I see the 4E mimic as a horror movie. This thing will lure in its prey with words and charm, gain their trust, devour them, imitate them, and repeat. It has no moral qualms and absolutely no empathy. It is the embodiment of falsehood. It can even access the intelligence and some powers of its prey (a fun mechanic), making it all the more deadly and all the more duplicitous.
Nevertheless, despite my love for the impersonator mimic, I'm attached by adhesive pseudopods to the original mimic we all know and love. If I buy a Monster Manual that has a "mimic" entry in it, there had better be a monster in there that represents everything I've come to know about D&D mimics. So I pulled out my Monster Manuals from every edition of the game and compared their stats in order to create a faithful "object mimic" adaptation of the creature we grew up with. I was a little surprised to find what little it actually did: a couple of slams attacks and some adhesive, really. I gave him some abilities that seemed to make sense, including the ability to shift into limited forms since the object mimic represents a middle stage in the evolution from mimic spawn to impersonator mimic, but I think I stayed pretty darn faithful to the original.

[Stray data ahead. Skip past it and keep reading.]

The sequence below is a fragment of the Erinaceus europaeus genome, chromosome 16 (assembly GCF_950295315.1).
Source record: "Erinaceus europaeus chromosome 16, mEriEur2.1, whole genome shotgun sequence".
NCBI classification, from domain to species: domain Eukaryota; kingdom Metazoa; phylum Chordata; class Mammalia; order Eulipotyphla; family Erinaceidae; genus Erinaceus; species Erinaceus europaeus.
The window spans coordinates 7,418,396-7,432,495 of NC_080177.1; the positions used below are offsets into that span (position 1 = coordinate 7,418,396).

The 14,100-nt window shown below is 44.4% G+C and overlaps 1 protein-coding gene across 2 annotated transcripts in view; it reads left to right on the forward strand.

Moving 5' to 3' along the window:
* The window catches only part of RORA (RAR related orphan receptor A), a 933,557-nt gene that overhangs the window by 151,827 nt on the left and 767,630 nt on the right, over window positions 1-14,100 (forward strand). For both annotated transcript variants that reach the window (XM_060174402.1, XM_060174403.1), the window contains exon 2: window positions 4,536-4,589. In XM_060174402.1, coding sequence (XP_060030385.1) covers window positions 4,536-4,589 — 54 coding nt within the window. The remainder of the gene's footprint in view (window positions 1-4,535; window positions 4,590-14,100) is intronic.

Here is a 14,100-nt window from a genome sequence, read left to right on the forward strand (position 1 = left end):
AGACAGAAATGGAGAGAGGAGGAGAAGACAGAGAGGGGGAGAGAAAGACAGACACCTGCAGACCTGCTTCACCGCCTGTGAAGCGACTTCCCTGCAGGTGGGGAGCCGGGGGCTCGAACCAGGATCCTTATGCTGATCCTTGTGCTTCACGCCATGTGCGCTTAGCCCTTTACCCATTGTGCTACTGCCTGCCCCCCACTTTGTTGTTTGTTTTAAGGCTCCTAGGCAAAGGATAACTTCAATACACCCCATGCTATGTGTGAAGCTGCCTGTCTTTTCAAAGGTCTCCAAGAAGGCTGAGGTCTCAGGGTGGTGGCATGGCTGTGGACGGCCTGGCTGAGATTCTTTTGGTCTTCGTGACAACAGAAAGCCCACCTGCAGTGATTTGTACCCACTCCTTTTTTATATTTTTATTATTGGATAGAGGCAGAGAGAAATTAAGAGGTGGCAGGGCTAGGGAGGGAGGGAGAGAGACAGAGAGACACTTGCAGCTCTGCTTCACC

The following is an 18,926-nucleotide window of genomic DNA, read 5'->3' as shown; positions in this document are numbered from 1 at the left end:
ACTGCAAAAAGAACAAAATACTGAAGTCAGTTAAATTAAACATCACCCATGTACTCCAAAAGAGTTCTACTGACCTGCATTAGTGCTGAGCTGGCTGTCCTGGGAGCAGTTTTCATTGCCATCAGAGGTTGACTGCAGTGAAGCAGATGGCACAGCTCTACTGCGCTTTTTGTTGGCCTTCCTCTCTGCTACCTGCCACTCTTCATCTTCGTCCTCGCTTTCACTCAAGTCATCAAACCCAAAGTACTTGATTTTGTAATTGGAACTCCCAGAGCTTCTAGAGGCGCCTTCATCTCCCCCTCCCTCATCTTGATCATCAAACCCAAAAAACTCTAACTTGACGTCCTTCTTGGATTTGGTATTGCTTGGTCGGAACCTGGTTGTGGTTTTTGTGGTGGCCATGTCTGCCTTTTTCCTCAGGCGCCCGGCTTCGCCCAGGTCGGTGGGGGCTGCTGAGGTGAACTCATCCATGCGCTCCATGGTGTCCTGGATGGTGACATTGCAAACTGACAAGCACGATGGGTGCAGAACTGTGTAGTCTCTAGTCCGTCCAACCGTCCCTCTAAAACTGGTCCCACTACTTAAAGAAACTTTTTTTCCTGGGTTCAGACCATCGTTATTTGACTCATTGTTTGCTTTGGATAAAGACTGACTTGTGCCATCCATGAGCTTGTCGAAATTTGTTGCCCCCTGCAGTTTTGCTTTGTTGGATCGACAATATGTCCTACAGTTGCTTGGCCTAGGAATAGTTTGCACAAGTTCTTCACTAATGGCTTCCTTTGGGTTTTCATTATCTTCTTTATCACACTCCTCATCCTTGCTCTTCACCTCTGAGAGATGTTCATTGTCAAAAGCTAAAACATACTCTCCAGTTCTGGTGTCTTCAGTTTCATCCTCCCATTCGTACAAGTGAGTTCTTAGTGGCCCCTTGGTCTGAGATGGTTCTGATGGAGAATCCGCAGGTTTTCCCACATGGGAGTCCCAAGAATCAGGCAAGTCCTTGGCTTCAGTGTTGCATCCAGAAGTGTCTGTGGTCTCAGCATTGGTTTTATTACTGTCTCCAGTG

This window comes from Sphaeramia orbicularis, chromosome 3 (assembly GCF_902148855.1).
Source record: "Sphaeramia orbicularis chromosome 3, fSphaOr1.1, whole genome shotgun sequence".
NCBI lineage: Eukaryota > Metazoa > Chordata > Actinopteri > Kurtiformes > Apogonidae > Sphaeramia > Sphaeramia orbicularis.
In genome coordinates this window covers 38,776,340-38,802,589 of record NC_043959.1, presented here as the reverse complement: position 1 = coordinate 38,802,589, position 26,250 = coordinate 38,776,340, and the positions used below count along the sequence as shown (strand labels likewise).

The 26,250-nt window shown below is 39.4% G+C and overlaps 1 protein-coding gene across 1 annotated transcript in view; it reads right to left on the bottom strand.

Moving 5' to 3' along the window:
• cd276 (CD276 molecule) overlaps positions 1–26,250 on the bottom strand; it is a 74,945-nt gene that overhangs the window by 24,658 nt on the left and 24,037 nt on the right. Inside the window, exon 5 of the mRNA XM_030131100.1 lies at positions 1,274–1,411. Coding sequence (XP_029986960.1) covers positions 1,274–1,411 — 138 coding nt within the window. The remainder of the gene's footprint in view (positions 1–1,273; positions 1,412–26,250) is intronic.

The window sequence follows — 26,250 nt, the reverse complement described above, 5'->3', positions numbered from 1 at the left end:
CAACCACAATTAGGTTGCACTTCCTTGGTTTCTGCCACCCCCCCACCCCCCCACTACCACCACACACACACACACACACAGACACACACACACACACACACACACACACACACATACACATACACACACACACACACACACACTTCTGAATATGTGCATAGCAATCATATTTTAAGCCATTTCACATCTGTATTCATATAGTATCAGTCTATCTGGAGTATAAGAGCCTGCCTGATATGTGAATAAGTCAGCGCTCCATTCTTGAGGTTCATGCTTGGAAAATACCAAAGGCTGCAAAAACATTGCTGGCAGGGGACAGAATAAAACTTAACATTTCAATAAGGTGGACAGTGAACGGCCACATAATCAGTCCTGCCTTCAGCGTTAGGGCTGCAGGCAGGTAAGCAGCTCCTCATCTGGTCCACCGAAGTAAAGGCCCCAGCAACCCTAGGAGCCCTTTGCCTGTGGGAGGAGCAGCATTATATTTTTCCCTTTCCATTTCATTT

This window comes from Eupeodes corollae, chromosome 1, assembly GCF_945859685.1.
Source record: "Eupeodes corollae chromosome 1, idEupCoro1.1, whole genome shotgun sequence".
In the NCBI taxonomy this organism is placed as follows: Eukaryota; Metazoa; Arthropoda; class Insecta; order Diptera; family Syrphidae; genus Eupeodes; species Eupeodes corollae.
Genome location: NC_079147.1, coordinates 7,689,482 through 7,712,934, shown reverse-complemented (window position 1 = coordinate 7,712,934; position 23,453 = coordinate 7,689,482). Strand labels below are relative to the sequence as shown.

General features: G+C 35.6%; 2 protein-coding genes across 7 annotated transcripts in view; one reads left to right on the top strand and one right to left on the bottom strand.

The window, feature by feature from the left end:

Wizards of the Coast: Have you ever encountered a mimic in your own games, past or present?
Steve: I recall encountering a particularly amusing/annoying mimic in the Neverwinter Nights computer game, but mostly I DM.
Every time I think of mimics, I think of James, one of my players back in high school. Our group consisted of pretty standard geekery except James, who wrestled and played football for a rival school. Whenever our game involved any kind of roleplay or descriptive narrative, James would lower his head onto his forearms and close his eyes—dropping completely out of the game until it was time to kill something.